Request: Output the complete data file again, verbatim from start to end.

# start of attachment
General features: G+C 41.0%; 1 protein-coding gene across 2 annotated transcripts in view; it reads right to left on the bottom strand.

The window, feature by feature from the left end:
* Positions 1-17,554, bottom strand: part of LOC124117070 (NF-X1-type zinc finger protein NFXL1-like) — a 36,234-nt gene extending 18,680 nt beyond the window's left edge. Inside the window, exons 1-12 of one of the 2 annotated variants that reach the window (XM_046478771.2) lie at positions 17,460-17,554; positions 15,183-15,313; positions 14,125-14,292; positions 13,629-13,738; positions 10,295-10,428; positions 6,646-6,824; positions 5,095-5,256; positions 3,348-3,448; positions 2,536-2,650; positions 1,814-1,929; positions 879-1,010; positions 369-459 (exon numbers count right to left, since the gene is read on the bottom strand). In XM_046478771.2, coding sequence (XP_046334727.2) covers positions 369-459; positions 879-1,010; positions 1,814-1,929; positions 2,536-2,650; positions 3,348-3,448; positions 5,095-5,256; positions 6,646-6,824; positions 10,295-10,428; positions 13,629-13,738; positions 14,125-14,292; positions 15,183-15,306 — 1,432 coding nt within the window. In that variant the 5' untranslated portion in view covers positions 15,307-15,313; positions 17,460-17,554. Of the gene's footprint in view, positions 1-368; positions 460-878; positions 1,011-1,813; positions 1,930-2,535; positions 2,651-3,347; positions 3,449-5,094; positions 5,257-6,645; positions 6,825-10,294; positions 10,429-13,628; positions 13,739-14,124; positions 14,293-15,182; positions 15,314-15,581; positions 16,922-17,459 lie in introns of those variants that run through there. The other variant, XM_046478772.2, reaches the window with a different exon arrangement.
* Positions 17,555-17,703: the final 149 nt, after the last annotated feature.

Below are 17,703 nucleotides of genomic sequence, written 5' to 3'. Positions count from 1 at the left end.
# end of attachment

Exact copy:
General features: G+C 41.0%; 1 protein-coding gene across 2 annotated transcripts in view; it reads right to left on the bottom strand.

The window, feature by feature from the left end:
* Positions 1-17,554, bottom strand: part of LOC124117070 (NF-X1-type zinc finger protein NFXL1-like) — a 36,234-nt gene extending 18,680 nt beyond the window's left edge. Inside the window, exons 1-12 of one of the 2 annotated variants that reach the window (XM_046478771.2) lie at positions 17,460-17,554; positions 15,183-15,313; positions 14,125-14,292; positions 13,629-13,738; positions 10,295-10,428; positions 6,646-6,824; positions 5,095-5,256; positions 3,348-3,448; positions 2,536-2,650; positions 1,814-1,929; positions 879-1,010; positions 369-459 (exon numbers count right to left, since the gene is read on the bottom strand). In XM_046478771.2, coding sequence (XP_046334727.2) covers positions 369-459; positions 879-1,010; positions 1,814-1,929; positions 2,536-2,650; positions 3,348-3,448; positions 5,095-5,256; positions 6,646-6,824; positions 10,295-10,428; positions 13,629-13,738; positions 14,125-14,292; positions 15,183-15,306 — 1,432 coding nt within the window. In that variant the 5' untranslated portion in view covers positions 15,307-15,313; positions 17,460-17,554. Of the gene's footprint in view, positions 1-368; positions 460-878; positions 1,011-1,813; positions 1,930-2,535; positions 2,651-3,347; positions 3,449-5,094; positions 5,257-6,645; positions 6,825-10,294; positions 10,429-13,628; positions 13,739-14,124; positions 14,293-15,182; positions 15,314-15,581; positions 16,922-17,459 lie in introns of those variants that run through there. The other variant, XM_046478772.2, reaches the window with a different exon arrangement.
* Positions 17,555-17,703: the final 149 nt, after the last annotated feature.

Below are 17,703 nucleotides of genomic sequence, written 5' to 3'. Positions count from 1 at the left end.